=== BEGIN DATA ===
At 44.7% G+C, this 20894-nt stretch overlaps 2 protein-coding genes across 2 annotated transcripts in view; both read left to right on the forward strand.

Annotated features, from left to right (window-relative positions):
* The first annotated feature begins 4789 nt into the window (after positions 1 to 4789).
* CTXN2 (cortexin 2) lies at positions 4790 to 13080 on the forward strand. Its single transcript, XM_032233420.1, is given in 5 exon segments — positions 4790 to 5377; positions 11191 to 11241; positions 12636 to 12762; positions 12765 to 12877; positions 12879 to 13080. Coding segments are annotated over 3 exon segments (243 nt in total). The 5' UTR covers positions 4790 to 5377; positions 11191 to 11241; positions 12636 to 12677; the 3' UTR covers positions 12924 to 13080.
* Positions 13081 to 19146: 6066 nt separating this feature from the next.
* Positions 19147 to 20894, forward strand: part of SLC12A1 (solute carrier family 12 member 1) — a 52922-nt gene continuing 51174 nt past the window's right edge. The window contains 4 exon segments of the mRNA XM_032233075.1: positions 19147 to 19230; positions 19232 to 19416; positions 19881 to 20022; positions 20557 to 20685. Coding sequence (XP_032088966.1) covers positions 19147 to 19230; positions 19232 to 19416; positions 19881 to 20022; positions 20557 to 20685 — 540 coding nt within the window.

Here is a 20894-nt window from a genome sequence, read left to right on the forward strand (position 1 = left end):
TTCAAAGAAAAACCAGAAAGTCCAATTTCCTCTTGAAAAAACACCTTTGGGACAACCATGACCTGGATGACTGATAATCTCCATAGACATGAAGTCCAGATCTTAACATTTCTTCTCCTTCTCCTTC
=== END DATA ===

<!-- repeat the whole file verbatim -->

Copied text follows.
At 44.7% G+C, this 20894-nt stretch overlaps 2 protein-coding genes across 2 annotated transcripts in view; both read left to right on the forward strand.

Annotated features, from left to right (window-relative positions):
* The first annotated feature begins 4789 nt into the window (after positions 1 to 4789).
* CTXN2 (cortexin 2) lies at positions 4790 to 13080 on the forward strand. Its single transcript, XM_032233420.1, is given in 5 exon segments — positions 4790 to 5377; positions 11191 to 11241; positions 12636 to 12762; positions 12765 to 12877; positions 12879 to 13080. Coding segments are annotated over 3 exon segments (243 nt in total). The 5' UTR covers positions 4790 to 5377; positions 11191 to 11241; positions 12636 to 12677; the 3' UTR covers positions 12924 to 13080.
* Positions 13081 to 19146: 6066 nt separating this feature from the next.
* Positions 19147 to 20894, forward strand: part of SLC12A1 (solute carrier family 12 member 1) — a 52922-nt gene continuing 51174 nt past the window's right edge. The window contains 4 exon segments of the mRNA XM_032233075.1: positions 19147 to 19230; positions 19232 to 19416; positions 19881 to 20022; positions 20557 to 20685. Coding sequence (XP_032088966.1) covers positions 19147 to 19230; positions 19232 to 19416; positions 19881 to 20022; positions 20557 to 20685 — 540 coding nt within the window.

Here is a 20894-nt window from a genome sequence, read left to right on the forward strand (position 1 = left end):
TTCAAAGAAAAACCAGAAAGTCCAATTTCCTCTTGAAAAAACACCTTTGGGACAACCATGACCTGGATGACTGATAATCTCCATAGACATGAAGTCCAGATCTTAACATTTCTTCTCCTTCTCCTTC